Destrehan Plantation named state’s top attraction

From staff and wire reports
April 15, 2011 at 9:36 am  | Mobile Reader | Pring this storyPrint 

Destrehan Planatation was awarded a 2010 Travel and Tourism Louey Award.
Courtesy Photo
Destrehan Planatation was awarded a 2010 Travel and Tourism Louey Award.
Destrehan Plantation has been awarded a 2010 Travel and Tourism Industry Louey Award for Travel Attraction of the Year after completing several high-profile projects that set them apart from the competition.

The plantation beat out 24 other attractions, which were all judged by out-of-state judges.

“We are honored that Destrehan Plantation was chosen as the 2010 Louisiana Travel Attraction of the Year.  We have added programming and exhibits in our quest to become a Louisiana Cultural Heritage Tourism site. We thank all those who assisted us in achieving this goal,” said Nancy Robert, Executive Director.

One of the main projects that Destrehan Plantation completed during the judging time period included the “Herbert J. Harvey Jr. Legacy Room.” The room, which includes documents and artifacts from both the Historic New Orleans Collection and Destrehan Plantation, allows visitors to take a deeper look into the personal lives of the Destrehan ancestors.

The tour of the house was also modified to include more information on Destrehan descendants, thereby enticing the visitor’s interest to learn more through the exhibit, Robert said.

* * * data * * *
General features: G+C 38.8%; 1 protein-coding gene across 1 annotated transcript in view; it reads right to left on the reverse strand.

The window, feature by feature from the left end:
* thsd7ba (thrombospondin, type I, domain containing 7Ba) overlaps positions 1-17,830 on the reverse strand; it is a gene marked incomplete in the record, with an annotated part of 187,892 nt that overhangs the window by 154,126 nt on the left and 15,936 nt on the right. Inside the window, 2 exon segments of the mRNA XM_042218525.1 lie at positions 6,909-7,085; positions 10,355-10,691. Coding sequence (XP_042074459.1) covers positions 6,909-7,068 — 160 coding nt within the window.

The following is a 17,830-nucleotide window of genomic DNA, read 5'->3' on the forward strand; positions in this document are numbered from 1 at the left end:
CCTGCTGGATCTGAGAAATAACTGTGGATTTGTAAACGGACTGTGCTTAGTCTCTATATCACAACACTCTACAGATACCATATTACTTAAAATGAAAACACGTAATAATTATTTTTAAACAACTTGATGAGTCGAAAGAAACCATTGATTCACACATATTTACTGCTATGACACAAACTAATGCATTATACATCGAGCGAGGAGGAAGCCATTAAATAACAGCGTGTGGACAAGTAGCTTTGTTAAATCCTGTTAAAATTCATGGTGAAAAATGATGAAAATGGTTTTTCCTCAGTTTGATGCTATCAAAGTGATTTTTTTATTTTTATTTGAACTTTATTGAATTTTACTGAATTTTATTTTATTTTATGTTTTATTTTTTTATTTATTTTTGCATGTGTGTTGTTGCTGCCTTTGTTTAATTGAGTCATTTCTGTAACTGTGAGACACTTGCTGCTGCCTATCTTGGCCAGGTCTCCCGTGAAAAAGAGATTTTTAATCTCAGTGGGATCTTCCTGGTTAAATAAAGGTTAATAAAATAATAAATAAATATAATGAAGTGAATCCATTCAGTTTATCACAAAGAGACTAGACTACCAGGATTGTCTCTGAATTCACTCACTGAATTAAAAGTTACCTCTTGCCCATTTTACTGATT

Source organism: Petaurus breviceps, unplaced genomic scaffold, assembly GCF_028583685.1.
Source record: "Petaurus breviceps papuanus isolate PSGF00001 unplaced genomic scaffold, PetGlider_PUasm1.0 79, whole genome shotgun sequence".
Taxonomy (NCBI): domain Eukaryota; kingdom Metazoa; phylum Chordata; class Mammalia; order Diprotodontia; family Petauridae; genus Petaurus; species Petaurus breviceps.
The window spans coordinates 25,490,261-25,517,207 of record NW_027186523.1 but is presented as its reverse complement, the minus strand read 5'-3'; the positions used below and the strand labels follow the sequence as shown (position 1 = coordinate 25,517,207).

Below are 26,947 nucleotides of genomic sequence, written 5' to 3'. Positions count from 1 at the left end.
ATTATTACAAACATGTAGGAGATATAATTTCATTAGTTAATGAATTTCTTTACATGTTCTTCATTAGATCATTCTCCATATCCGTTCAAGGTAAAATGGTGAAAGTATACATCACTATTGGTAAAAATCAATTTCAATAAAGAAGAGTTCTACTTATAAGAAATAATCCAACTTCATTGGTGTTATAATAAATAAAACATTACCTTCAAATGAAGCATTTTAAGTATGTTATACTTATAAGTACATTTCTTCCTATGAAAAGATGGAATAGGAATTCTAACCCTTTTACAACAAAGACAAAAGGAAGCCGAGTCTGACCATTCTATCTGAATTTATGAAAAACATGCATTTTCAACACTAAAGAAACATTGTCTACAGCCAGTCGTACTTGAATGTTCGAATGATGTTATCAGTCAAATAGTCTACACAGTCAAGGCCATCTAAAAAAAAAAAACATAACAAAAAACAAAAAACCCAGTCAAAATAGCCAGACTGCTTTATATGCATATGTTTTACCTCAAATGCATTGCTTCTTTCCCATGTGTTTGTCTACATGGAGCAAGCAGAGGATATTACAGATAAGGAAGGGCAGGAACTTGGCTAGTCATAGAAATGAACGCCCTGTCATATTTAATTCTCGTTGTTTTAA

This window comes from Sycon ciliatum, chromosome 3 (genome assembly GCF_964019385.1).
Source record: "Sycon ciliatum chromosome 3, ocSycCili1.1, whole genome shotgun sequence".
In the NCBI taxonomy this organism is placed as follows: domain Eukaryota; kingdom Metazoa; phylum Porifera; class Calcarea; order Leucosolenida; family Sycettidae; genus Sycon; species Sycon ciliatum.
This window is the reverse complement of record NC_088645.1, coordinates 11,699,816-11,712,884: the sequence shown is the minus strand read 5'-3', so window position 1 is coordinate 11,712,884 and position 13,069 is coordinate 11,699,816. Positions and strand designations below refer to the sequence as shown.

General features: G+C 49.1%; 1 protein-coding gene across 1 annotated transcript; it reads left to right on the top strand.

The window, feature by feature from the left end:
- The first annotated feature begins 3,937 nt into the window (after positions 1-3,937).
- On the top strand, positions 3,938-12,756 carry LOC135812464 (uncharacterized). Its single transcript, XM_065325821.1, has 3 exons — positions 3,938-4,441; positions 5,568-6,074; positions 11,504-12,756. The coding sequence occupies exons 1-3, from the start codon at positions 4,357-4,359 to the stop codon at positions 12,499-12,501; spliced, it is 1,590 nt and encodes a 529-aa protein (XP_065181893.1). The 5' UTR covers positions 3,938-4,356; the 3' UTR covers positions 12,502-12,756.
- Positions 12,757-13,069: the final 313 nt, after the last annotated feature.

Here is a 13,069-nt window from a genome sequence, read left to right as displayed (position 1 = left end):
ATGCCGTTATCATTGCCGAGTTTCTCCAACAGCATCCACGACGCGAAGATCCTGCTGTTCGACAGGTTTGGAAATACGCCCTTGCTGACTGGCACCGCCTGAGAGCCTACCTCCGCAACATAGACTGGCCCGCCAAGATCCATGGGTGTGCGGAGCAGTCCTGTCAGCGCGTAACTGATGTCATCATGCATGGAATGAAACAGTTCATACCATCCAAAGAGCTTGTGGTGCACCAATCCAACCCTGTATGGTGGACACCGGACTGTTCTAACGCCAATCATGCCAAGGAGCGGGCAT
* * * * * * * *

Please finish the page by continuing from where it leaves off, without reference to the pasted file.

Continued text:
Another interesting project is the “Weaving House,” which was completed in November 2009. In the house, which has a weaving loom, demonstrations of weaving are shown on a rotating basis along with other demonstrations. Another added exhibit features traps and other artifacts which were used for fishing in the area, depicting the way of life in southeast Louisiana.

Another recent program sought input from students and allowed them to add to the interactive displays that are shown during annual fall and spring Heritage Day events. Students from the Wetland Watchers even showed various animals and live plants found in the wetland.

Around 7,000 school children visited the Heritage Day events during the 2009-2010 school year.

And of course, the plantation has focused a lot of it’s time on the 1811 slave revolt, which had its 200-year anniversary on Jan. 8. Plantation staff worked with Tulane University African American Studies in early 2010 to begin plans for researching the revolt and events are scheduled throughout the year.

“The unique history of Destrehan Plantation is one that cannot be equaled,” Robert said. “The River Road Historical Society has been in existence for 40 years with the mission of preservation and restoration of Destrehan Plantation and other historic sites along the River Road in Louisiana for the education and enjoyment of future generation.

“During the past year, great strides were made to complete that mission by all involved with the day-to-day operation of Destrehan Plantation.”

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